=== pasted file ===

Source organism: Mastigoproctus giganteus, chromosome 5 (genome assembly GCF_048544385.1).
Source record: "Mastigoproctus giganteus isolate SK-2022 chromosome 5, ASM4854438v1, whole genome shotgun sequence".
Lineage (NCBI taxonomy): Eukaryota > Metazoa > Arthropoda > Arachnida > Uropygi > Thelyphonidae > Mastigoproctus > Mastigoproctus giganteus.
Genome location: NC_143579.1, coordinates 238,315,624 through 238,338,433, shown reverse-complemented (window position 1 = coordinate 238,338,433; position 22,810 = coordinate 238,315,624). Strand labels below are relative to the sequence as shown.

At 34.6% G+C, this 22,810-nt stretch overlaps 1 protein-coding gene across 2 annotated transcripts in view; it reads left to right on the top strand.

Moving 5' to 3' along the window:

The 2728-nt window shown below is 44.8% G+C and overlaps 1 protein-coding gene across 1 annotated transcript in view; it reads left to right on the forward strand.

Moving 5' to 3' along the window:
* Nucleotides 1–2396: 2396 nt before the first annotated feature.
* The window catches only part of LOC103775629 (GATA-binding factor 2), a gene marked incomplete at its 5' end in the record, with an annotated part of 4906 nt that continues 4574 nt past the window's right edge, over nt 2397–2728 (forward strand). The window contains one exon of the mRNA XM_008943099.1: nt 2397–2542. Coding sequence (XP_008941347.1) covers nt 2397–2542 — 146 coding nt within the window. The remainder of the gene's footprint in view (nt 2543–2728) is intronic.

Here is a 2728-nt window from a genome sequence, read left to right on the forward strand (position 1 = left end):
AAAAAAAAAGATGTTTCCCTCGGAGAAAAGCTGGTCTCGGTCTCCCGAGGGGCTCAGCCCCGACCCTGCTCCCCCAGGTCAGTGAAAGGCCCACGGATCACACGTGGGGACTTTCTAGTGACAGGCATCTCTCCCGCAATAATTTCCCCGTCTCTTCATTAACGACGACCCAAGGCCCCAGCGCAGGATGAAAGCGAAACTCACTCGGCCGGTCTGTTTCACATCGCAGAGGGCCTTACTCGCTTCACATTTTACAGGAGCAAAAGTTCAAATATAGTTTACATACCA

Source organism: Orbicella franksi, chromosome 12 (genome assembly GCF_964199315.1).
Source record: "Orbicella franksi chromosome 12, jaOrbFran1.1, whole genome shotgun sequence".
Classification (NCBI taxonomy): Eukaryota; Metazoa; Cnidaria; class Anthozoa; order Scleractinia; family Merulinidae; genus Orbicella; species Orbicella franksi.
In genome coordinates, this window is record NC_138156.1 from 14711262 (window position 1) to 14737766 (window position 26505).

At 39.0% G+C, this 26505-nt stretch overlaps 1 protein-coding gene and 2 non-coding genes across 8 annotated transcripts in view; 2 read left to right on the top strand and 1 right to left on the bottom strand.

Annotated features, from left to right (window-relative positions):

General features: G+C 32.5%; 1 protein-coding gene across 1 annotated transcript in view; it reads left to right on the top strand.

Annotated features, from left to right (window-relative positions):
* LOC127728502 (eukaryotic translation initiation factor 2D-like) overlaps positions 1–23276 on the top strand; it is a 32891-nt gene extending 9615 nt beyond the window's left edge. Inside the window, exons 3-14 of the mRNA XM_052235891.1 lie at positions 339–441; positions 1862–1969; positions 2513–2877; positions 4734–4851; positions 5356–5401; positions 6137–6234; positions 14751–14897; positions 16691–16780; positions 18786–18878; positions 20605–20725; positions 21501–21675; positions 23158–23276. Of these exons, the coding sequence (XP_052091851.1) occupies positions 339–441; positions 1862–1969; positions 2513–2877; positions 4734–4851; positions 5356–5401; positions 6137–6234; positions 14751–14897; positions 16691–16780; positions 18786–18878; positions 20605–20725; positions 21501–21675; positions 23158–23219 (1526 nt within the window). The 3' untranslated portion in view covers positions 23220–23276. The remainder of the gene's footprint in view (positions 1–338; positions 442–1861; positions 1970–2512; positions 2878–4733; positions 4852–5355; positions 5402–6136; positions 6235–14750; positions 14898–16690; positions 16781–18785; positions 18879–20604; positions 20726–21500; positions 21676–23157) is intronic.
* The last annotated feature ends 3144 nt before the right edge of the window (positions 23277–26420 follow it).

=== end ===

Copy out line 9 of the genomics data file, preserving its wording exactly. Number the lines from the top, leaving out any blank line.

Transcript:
* Nucleotides 1–2396: 2396 nt before the first annotated feature.